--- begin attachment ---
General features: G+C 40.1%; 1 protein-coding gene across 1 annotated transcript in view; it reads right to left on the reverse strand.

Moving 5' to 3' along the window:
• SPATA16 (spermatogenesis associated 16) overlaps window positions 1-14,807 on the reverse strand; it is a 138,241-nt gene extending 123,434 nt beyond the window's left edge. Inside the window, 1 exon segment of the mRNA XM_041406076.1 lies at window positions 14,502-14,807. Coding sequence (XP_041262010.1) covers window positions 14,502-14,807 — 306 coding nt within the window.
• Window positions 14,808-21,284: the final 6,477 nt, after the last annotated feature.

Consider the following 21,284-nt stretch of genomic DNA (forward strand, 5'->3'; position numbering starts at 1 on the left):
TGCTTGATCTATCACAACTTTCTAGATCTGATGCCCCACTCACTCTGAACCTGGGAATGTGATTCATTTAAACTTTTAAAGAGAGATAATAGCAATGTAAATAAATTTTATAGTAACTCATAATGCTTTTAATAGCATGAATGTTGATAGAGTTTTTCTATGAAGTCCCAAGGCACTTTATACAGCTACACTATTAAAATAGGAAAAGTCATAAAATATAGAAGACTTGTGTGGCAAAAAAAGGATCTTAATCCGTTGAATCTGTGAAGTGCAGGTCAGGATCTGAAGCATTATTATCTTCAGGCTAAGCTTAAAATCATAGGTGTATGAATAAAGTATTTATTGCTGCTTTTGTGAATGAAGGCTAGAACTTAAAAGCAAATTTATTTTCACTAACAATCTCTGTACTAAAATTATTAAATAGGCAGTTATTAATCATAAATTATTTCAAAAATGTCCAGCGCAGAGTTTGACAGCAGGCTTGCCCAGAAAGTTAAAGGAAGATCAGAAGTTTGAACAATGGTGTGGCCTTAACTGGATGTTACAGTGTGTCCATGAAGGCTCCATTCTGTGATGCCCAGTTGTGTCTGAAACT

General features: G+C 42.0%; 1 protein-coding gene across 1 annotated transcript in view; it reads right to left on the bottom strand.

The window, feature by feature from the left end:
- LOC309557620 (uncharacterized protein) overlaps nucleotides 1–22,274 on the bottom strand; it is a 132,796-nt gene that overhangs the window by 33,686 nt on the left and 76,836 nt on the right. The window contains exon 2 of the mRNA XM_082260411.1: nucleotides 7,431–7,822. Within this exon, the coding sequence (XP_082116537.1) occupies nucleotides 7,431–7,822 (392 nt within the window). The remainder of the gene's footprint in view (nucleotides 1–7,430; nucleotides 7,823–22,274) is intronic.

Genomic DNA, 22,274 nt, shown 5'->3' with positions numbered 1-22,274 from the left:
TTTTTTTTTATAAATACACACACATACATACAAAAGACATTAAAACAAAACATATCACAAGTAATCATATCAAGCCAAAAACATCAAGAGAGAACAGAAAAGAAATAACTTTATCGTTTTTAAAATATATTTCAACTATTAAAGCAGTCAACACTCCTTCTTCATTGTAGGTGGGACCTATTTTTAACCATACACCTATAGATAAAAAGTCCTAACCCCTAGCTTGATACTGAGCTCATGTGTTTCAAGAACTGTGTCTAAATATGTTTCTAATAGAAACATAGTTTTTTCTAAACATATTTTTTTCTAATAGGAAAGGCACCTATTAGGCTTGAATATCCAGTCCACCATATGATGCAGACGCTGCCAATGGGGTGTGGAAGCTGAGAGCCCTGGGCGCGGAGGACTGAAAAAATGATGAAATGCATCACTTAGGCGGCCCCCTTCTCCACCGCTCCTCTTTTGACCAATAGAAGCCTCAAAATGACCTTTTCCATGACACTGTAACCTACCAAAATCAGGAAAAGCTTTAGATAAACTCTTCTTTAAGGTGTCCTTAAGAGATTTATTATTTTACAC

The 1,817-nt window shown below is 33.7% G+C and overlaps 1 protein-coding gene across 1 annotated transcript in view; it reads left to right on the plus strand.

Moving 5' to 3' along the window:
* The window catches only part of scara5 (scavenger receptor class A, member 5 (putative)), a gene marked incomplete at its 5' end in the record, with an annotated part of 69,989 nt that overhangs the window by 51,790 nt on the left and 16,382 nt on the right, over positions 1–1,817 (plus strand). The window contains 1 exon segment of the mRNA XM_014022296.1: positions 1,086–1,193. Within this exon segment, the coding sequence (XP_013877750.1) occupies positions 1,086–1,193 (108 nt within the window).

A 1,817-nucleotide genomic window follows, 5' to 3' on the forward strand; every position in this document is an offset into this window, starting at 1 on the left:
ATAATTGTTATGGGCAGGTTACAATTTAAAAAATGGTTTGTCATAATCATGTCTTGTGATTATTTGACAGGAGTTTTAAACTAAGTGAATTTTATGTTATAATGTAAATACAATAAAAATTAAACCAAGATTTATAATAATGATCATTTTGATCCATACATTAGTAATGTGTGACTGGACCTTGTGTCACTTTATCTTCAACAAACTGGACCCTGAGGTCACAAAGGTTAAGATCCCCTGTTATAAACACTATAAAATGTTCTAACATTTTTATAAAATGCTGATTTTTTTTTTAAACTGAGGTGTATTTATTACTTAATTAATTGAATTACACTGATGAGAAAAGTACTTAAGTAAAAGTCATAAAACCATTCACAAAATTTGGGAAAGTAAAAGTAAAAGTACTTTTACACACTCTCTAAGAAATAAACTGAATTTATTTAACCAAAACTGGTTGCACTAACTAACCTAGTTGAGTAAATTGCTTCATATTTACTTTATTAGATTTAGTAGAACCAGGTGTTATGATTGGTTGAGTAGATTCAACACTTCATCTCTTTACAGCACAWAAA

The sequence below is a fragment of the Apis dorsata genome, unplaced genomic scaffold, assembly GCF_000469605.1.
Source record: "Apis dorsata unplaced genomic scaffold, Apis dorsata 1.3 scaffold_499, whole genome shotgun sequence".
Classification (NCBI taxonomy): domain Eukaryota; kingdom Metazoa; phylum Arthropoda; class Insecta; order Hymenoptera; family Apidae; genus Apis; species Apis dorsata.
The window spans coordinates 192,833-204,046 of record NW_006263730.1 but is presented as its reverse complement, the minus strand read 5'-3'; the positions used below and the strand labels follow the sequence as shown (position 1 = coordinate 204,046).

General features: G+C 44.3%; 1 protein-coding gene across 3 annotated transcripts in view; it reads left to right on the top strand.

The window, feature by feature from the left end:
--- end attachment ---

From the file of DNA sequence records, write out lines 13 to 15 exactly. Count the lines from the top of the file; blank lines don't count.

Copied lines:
Moving 5' to 3' along the window:
* The window catches only part of scara5 (scavenger receptor class A, member 5 (putative)), a gene marked incomplete at its 5' end in the record, with an annotated part of 69,989 nt that overhangs the window by 51,790 nt on the left and 16,382 nt on the right, over positions 1–1,817 (plus strand). The window contains 1 exon segment of the mRNA XM_014022296.1: positions 1,086–1,193. Within this exon segment, the coding sequence (XP_013877750.1) occupies positions 1,086–1,193 (108 nt within the window).

A 1,817-nucleotide genomic window follows, 5' to 3' on the forward strand; every position in this document is an offset into this window, starting at 1 on the left: